Sunday, January 22, 2006
There is a mute abandon in the prim
And music in the silence of relief,
There is refreshment in the grey and grim
And peace in the unravelling of grief.
There comes an appetite before a feast
That some would label hunger out of fear,
And laughter, too, sleeps half the day at least,
And trees are gladly leafless half the year.
You ask why poets pick depression's bones
When lilacs beckon to be picked instead;
Why downcast choirs moan of mud and stones
When half the heavens shimmer overhead.
There lives some voice within us that seems made
To praise the sun by singing of its shade.
Daniel Waters, in First Things, October 2005
When I took this photo, I could just hear someone asking, "What are you taking a picture of?!" We were surrounded by leaves in the prime of their fall changing, green fields, and colorful rural countryside.
Why did I take this picture? What was I taking a picture of?
I thought it was beautiful. I was struck by the way the bare limbs were simply there against that plush background of clouds. And the few leaves still hanging on seemed to say something about life. These trees were alive, even though the signs of life were scarce. And because the trees were bare, you could see the play of light in the sky behind them. (As I write that, I realize the sky is not "behind" the trees, except from our perspective.)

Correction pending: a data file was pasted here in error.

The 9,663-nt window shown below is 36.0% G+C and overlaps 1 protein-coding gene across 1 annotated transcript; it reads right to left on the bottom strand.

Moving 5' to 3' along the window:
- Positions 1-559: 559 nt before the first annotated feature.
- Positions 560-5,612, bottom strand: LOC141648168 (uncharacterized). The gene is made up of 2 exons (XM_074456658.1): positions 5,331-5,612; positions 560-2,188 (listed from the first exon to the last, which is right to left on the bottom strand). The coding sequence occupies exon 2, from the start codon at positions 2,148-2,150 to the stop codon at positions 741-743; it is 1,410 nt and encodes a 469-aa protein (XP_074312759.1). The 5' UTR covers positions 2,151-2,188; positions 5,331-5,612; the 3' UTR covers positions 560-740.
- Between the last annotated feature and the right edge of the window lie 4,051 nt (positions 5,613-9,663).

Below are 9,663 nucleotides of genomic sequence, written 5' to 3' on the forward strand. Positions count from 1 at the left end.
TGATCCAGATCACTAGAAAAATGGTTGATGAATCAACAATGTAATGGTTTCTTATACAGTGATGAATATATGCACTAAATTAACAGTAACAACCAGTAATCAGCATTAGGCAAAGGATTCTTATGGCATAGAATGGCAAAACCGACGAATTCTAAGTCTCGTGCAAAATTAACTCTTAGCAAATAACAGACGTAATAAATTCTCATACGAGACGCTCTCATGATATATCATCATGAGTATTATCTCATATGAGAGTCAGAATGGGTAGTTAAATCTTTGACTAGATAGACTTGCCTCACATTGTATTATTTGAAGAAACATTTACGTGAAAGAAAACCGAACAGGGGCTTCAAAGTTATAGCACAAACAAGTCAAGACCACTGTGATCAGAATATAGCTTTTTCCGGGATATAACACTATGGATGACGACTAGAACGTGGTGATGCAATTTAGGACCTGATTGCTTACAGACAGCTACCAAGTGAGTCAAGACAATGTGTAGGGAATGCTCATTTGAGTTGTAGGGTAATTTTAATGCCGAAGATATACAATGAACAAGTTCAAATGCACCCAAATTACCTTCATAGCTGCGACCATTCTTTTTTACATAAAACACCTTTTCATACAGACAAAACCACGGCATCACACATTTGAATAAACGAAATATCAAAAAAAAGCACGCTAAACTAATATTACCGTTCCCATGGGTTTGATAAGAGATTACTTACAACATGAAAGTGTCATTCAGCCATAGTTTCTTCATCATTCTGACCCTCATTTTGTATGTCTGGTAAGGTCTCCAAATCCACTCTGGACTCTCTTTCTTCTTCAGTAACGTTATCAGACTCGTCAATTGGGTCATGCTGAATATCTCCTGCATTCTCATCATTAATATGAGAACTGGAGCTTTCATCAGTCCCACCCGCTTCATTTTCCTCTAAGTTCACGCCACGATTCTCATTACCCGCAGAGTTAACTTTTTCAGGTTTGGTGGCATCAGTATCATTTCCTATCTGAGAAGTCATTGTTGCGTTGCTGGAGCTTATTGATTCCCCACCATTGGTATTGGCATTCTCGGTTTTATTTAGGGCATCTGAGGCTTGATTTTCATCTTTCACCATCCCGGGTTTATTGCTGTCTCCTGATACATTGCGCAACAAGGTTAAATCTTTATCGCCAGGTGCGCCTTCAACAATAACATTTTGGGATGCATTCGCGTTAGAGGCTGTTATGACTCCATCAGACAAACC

And then I found this poem, which I offer as further explanation of why I took this picture.
This morning we woke up to rain, and it has not stopped the whole day long. The whole day was gray. I drove by water standing a foot deep on one street. Part of our driveway is submerged in water. The dogs could not go out to play. We never saw the sun today, night has come again, it's almost 10pm. It's dark and still raining.
It's a day of "looking down." Of silence, grey and grim. Of leafless trees and the moan of mud.
And yet it is Sunday, and a voice within praises the sun.